Running just north of 59th Street from the Dan Ryan Expressway westward past Ashland Avenue, the old elevated railroad right-of-way would overlook gardens, wetlands and ball fields.
The soon-to-be-finalized plan envisions commercial development concentrated around certain heavy-traffic nodes rather than strung out along marginal spots on arterial streets.
“It will be like walking through a long forest flanked on both sides by productive landscapes,” said Dickhut, adding that it could even evolve into a spine of commercial and residential renewal. It’s an example, she said, of the new plan’s “building off the ideas that the community has already put out there.”
Along with Dickhut’s presentation on land use, Eleanor Gorski of DHED described the city’s effort to identify and preserve historic structures in the study area, noting that “the greenest building is the one already built.” Some of the area’s 16,000-plus vacant buildings will have to be demolished, she conceded, but the plan envisions creating “conservation districts” wherein clusters of well-crafted homes add indispensible character to the neighborhood.
DHED’s Michael Berkshire showed how low-lying areas could be landscaped into storm-water retention areas and double as visually appealing bird habitats. They could also function as catchment basins for irrigating neighborhood gardens, as could rain barrels fed by downspouts.
Other parts of the plan call for concentrating retail activity around “nodes,” especially near transit stops, and for converting to residential use marginal stores now strung out along arterial streets. Manufacturing, meanwhile, would be encouraged near the area’s still-mighty collection of intermodal rail yards, such as Norfolk Southern’s soon-to-expand facility in Englewood.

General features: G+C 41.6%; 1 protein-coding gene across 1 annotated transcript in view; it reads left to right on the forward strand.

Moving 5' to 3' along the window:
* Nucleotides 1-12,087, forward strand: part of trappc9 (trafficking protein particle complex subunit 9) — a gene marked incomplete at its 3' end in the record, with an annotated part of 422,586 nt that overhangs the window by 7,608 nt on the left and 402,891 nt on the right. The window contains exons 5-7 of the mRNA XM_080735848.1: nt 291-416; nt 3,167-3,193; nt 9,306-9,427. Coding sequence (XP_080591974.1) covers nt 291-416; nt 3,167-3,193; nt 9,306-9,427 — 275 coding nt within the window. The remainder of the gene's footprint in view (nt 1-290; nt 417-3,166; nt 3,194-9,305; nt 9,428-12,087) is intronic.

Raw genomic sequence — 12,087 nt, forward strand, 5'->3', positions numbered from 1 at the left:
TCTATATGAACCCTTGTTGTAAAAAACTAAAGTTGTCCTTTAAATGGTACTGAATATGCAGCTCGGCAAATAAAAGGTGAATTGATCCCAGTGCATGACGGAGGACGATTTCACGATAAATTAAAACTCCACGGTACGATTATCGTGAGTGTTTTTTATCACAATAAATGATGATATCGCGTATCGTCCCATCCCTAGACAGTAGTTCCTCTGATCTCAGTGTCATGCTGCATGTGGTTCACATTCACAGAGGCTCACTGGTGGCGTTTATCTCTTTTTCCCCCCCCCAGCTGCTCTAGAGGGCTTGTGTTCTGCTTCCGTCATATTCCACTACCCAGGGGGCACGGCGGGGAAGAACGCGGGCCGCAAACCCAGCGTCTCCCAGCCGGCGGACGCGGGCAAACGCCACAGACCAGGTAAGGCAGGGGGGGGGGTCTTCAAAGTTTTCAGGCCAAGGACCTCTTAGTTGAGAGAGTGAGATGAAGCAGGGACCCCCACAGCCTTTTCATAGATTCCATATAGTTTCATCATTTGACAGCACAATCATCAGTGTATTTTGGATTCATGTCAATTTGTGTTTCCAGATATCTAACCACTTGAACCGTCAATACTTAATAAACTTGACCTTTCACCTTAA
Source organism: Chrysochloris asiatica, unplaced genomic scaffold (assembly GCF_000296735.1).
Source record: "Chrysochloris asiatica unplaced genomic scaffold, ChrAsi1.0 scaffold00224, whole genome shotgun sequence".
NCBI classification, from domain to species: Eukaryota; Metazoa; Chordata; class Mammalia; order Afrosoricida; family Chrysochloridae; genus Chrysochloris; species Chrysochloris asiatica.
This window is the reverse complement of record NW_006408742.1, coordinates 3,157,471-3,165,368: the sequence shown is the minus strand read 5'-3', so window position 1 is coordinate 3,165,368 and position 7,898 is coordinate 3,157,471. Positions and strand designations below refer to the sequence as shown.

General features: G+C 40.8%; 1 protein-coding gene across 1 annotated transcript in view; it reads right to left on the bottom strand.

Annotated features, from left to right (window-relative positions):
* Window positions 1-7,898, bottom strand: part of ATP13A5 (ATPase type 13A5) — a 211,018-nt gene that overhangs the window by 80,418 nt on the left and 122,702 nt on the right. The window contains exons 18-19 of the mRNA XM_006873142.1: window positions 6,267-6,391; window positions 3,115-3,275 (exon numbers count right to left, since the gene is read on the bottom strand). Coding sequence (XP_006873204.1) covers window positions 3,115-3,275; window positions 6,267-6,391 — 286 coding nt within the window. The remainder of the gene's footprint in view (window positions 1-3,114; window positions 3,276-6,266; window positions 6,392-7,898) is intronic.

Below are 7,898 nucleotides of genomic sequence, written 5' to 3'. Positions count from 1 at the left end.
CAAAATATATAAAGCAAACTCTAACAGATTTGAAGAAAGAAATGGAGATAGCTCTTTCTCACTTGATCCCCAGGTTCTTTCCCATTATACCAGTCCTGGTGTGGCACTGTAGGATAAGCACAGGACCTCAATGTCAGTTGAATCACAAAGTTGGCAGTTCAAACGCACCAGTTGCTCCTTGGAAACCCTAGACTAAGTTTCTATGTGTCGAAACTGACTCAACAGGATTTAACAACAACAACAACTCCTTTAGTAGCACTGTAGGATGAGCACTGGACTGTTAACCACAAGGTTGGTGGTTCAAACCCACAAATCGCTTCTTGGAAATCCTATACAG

The Nov. 10 gathering was the last in a series of public hearings before the plan is finalized and presented at an “open house” event in early 2013, according to Kendra Smith of the Chicago Metropolitan Agency for Planning (CMAP), which is co-authoring the plan with the city. The final version will then be submitted to the City Council, which is expected to incorporate many of its features into the city’s official comprehensive plan and zoning ordinance.
The Green Healthy Neighborhoods plan's final draft will be presented in early 2013 and then sent to Chicago's City Council.
The months-long series of public hearings, held throughout the South Side, were designed to solicit comments from residents, businesses and others regarding the role of housing, commercial development, manufacturing, transportation, arts and culture, and urban agriculture in the area’s future.
“Now it starts getting real,” said Sandra Womack, the LISC Chicago senior program officer who, for more than a year, has helped shepherd public participation in the Green Healthy project. She said the LISC New Communities Program groups that are active in the plan’s preparation – Teamwork Englewood and the Washington Park Consortium – had considerable input into the draft.
The Mid-South neighborhoods embraced by Green Healthy are Englewood, West Englewood, Greater Grand Crossing, Woodlawn, Washington Park and the southern reaches of New City, Fuller Park and Grand Boulevard.
For more information: Sandra Womack, email@example.com
To see additional documents about Green Healthy Neighborhoods: http://www.cmap.illinois.gov/moving-forward/livable-communities-in-detail/